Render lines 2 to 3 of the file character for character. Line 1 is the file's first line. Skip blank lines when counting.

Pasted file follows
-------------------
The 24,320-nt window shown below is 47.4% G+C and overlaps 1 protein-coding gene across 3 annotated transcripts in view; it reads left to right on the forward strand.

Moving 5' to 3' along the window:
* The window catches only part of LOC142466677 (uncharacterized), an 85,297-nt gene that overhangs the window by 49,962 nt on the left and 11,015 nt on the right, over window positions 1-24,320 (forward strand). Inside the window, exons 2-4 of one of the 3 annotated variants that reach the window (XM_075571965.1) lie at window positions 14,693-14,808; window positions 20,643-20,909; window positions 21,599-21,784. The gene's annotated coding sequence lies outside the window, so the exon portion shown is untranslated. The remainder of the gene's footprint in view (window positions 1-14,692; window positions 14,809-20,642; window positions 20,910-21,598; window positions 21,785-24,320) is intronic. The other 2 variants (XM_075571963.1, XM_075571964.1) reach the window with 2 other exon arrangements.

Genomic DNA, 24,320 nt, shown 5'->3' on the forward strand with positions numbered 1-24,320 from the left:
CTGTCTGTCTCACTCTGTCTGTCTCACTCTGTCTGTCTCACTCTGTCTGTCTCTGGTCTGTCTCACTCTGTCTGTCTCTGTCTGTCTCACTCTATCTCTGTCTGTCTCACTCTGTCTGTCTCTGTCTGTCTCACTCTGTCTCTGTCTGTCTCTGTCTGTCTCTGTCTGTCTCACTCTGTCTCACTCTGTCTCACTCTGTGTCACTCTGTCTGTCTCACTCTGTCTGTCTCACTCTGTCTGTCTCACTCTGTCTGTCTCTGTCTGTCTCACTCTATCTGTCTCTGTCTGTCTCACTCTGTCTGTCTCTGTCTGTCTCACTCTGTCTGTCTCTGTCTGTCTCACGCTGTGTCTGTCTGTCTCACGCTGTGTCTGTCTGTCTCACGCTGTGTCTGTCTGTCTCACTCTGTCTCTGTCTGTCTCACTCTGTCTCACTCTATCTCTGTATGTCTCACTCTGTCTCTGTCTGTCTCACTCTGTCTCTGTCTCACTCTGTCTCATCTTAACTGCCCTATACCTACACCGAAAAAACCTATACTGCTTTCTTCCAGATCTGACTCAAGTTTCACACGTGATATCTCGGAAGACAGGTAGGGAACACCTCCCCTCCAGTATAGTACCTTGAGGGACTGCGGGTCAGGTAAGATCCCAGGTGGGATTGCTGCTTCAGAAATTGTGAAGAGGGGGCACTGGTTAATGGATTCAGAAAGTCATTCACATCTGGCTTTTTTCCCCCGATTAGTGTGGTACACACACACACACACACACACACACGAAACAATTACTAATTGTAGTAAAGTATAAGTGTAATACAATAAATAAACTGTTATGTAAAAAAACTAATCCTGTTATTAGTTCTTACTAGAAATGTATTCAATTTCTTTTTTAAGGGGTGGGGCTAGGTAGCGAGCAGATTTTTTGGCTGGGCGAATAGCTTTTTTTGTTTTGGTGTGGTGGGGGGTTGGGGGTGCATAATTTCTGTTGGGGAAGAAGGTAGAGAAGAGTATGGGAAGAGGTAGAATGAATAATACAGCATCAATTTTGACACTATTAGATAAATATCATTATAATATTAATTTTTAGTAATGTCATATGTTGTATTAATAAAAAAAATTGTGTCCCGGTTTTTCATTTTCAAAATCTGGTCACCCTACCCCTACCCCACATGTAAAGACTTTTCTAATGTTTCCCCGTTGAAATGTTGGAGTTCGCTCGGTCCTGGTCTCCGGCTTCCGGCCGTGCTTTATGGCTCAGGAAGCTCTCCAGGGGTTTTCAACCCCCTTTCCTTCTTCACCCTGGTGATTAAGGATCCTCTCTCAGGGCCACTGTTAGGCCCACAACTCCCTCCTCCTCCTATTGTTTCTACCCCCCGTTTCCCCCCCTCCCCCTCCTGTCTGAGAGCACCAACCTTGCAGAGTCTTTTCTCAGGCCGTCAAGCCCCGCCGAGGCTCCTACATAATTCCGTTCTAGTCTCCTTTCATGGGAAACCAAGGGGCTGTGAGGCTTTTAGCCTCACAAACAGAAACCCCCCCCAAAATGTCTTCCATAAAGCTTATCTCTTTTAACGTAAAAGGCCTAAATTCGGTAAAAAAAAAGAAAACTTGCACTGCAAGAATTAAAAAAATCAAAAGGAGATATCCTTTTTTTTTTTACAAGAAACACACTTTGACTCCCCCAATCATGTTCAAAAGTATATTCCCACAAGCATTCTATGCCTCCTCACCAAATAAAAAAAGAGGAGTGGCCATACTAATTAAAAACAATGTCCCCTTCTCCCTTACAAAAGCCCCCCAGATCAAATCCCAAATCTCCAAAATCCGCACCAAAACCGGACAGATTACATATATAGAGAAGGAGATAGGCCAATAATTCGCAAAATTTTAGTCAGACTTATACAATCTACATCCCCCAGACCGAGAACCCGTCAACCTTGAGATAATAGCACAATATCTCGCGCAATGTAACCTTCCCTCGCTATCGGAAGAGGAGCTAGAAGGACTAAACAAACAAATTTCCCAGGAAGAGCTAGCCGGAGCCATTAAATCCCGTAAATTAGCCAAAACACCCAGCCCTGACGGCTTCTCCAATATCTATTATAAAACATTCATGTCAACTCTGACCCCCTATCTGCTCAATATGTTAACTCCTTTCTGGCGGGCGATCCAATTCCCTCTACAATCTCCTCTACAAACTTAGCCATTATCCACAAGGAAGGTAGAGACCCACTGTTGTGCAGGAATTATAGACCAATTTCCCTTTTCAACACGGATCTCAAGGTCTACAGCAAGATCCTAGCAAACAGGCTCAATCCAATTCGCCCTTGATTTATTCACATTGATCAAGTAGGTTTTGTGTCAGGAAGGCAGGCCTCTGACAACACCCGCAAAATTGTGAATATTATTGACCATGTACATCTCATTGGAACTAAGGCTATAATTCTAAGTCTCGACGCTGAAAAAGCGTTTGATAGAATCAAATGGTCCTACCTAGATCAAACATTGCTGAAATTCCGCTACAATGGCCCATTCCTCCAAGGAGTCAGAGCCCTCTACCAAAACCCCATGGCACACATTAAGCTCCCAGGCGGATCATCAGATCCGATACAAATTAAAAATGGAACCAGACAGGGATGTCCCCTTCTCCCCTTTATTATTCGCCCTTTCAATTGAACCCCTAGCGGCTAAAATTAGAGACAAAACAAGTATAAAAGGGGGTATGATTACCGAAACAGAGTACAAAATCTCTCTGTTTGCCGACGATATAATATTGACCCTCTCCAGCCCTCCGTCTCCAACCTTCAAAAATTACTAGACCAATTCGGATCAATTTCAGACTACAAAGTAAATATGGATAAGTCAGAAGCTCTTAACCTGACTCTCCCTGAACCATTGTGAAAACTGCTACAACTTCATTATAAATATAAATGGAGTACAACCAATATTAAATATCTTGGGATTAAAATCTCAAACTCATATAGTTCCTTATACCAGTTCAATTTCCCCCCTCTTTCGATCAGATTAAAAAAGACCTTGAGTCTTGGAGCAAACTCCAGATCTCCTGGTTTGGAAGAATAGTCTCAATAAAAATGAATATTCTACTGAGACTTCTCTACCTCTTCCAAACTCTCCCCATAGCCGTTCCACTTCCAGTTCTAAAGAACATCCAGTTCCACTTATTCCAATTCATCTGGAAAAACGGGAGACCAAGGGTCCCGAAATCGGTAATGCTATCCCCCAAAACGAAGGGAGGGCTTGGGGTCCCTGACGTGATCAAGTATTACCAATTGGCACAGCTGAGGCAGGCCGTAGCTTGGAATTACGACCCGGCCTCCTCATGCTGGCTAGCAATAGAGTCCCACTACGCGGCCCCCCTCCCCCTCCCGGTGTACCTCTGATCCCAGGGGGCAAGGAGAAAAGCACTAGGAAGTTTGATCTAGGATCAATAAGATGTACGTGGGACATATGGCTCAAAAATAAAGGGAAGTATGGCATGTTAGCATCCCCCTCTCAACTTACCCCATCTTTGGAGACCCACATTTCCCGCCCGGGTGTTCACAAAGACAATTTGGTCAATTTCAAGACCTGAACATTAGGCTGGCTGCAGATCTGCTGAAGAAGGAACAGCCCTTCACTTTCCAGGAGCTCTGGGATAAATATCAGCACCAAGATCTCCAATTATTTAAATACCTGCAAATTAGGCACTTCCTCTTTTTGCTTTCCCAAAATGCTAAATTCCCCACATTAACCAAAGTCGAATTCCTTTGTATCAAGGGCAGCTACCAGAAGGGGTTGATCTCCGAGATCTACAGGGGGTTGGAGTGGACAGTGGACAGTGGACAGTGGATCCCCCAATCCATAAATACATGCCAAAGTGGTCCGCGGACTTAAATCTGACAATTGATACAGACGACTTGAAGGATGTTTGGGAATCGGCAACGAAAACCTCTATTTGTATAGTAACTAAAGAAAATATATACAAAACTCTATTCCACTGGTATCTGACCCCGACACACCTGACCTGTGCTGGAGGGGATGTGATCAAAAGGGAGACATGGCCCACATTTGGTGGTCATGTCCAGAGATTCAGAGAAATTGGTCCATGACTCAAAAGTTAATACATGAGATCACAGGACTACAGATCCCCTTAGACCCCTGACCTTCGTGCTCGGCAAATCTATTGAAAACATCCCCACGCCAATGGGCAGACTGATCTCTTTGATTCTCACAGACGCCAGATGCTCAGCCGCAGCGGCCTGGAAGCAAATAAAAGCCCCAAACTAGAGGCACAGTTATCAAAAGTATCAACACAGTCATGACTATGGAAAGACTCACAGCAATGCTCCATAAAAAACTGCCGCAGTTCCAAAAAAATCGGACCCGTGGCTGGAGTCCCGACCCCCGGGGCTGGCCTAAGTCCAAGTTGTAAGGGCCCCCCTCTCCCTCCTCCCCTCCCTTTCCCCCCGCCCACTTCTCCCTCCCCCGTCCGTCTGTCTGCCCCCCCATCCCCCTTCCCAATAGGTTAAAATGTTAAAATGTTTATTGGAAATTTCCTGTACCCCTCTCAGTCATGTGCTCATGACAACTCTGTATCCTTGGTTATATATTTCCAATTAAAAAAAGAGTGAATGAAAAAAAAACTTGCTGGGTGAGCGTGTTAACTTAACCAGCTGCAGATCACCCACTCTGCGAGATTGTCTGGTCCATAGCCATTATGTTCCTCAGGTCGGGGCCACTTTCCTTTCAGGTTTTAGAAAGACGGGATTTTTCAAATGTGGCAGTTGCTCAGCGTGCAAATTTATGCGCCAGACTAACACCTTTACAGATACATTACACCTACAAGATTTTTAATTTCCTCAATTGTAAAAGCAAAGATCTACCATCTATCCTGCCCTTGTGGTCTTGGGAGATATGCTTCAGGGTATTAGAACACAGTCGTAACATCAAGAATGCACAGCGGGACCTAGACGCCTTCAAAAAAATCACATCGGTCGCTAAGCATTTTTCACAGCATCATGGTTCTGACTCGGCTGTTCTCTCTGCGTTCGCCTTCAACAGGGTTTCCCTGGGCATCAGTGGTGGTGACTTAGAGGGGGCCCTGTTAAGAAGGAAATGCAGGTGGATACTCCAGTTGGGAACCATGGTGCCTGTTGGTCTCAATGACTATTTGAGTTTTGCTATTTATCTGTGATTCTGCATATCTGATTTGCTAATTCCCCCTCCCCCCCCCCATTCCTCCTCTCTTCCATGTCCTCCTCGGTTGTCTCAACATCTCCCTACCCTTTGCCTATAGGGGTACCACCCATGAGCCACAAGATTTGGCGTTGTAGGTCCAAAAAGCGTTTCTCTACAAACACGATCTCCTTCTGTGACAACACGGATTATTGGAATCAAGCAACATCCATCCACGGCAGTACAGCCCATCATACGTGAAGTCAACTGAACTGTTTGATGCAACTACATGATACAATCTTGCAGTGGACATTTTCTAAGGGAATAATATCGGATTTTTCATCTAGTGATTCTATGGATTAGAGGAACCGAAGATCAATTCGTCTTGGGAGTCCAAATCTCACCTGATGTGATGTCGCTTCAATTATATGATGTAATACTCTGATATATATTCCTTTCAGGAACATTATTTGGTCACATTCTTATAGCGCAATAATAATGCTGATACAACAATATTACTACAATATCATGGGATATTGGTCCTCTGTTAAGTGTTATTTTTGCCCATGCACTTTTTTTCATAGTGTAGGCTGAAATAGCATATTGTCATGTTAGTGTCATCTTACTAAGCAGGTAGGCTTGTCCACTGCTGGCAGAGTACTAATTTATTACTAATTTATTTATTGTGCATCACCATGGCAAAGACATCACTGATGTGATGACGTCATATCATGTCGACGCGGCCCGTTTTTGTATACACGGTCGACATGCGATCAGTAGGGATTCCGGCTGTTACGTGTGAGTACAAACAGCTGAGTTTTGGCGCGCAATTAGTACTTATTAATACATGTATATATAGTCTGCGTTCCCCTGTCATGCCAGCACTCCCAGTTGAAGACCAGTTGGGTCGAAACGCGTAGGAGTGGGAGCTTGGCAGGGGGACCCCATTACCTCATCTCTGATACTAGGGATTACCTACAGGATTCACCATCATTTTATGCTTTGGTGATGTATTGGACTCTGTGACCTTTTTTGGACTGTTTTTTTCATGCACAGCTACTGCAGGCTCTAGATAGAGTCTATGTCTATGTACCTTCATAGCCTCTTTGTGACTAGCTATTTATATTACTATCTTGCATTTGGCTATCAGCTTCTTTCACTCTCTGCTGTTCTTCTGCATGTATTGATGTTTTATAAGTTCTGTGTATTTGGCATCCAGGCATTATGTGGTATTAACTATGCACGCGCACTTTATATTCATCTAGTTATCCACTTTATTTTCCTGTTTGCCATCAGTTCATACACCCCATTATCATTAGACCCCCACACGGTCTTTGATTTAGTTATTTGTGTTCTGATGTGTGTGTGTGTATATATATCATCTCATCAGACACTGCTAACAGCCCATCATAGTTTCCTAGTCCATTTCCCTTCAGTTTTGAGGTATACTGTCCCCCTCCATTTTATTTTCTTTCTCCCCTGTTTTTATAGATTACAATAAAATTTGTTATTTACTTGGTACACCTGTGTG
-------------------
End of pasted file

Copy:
Moving 5' to 3' along the window:
* The window catches only part of LOC142466677 (uncharacterized), an 85,297-nt gene that overhangs the window by 49,962 nt on the left and 11,015 nt on the right, over window positions 1-24,320 (forward strand). Inside the window, exons 2-4 of one of the 3 annotated variants that reach the window (XM_075571965.1) lie at window positions 14,693-14,808; window positions 20,643-20,909; window positions 21,599-21,784. The gene's annotated coding sequence lies outside the window, so the exon portion shown is untranslated. The remainder of the gene's footprint in view (window positions 1-14,692; window positions 14,809-20,642; window positions 20,910-21,598; window positions 21,785-24,320) is intronic. The other 2 variants (XM_075571963.1, XM_075571964.1) reach the window with 2 other exon arrangements.